• What surprised you?
• Is there anything left over that you wished you had learned?
 
Debriefing can be as complicated as a full evening on the floor in the living room discussing the past year's experiences.
 
• Marking the moment with a toast, high-fives, or a round of applause
• Telling about a favorite teacher or book
• Describing the hardest assignment of the year
• Telling the biggest challenge you overcame
• Discussing the process of learning
• Honoring social accomplishments
• Venting, sharing strong feelings, getting it all out
• Moving on to . . .
 
Whether debriefing is short or long, done in one evening or over a weekend, whether it is done on the couch, at the kitchen table or in the hot tub, here are some important considerations.
 
Don't make it about grades or test scores. Instead, make it about your children’s passion, mission and purpose. What did they discover about who they are and where they want to go?
 
Don't make it about algebra, history or book reports. Make it about the process of learning. What did they learn about the concept of learning? What questions do they still have about how learning happens?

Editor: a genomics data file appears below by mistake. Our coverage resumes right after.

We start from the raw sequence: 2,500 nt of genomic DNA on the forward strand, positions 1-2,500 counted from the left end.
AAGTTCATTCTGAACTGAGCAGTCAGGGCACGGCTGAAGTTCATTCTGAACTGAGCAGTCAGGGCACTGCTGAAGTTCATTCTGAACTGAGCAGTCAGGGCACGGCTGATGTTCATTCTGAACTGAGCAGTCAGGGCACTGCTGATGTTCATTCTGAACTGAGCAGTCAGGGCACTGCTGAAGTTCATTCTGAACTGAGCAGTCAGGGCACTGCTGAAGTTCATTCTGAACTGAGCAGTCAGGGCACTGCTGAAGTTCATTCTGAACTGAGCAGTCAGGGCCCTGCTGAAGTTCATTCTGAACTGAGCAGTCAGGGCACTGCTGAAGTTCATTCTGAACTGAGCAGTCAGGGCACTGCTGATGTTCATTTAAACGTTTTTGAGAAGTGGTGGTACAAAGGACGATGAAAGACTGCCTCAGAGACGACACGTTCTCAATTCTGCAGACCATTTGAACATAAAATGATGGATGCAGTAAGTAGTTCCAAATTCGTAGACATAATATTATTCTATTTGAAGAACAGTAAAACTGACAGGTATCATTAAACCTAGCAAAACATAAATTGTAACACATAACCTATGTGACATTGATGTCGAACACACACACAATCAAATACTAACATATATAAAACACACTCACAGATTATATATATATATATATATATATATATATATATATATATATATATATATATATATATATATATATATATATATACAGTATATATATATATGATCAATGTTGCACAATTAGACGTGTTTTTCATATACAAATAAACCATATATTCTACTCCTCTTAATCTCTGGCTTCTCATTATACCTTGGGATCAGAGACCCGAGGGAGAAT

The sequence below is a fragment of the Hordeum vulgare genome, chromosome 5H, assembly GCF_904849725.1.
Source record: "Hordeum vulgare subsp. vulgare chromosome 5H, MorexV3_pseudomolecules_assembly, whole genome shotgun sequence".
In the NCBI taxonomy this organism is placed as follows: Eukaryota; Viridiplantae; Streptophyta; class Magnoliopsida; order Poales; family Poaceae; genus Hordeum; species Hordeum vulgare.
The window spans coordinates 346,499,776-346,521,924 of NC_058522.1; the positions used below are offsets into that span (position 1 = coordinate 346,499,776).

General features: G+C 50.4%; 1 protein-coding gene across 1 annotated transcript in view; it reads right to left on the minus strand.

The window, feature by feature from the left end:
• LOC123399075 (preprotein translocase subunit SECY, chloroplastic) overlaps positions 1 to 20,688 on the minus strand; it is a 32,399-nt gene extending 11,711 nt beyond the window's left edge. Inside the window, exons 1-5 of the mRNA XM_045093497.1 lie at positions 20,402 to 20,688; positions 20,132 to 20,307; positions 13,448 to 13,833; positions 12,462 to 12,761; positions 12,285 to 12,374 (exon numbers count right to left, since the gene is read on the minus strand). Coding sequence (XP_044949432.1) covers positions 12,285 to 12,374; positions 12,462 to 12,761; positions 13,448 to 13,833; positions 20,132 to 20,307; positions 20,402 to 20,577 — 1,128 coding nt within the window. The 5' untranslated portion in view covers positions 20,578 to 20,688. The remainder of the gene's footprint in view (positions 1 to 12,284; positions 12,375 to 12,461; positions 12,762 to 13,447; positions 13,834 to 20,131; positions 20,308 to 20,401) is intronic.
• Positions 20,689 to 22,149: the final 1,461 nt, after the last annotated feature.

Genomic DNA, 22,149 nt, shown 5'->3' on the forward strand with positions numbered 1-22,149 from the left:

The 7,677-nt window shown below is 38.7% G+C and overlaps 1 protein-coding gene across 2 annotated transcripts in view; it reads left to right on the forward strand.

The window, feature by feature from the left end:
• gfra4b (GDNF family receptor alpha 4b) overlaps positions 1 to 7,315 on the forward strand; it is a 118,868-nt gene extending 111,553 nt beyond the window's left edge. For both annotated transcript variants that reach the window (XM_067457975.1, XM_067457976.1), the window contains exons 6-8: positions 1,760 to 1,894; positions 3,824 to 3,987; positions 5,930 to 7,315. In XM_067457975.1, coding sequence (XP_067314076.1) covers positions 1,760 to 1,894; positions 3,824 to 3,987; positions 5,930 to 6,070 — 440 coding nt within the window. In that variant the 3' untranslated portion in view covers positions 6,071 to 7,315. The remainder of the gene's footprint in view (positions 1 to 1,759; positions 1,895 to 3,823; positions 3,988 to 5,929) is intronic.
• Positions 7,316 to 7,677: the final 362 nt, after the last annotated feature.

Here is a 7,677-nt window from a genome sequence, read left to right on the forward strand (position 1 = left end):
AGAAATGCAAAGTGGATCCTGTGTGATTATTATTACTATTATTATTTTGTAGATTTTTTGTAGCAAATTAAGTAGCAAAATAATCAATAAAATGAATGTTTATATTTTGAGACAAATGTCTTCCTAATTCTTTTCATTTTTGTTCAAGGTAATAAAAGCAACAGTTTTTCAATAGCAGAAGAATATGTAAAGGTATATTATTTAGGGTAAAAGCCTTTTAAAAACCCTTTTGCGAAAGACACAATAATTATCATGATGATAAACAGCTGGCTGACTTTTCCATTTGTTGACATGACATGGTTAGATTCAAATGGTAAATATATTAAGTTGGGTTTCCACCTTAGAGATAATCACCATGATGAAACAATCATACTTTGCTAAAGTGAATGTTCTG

Don't make it about rewards. Make it about celebrating with verbal congratulations. Make your appreciation and affirmation verbal rather than monetary or physically tangible.
 
Don't make it exclusively about what they didn’t do. Yes, you can ask them about regrets or missions unaccomplished. Mostly make it about what was accomplished. What do they feel they did well?
 
What do they want to pat themselves on the back for?
Don’t make it about results. Make it about the process, effort, and energy. Where did you see persistence, determination, or patience? Where did they?
 
Don't make it about what they learned from school. Make it about what they learned about school. What do they know about school now that they didn't know before? What did they learn about teachers, classmates and extracurricular activities?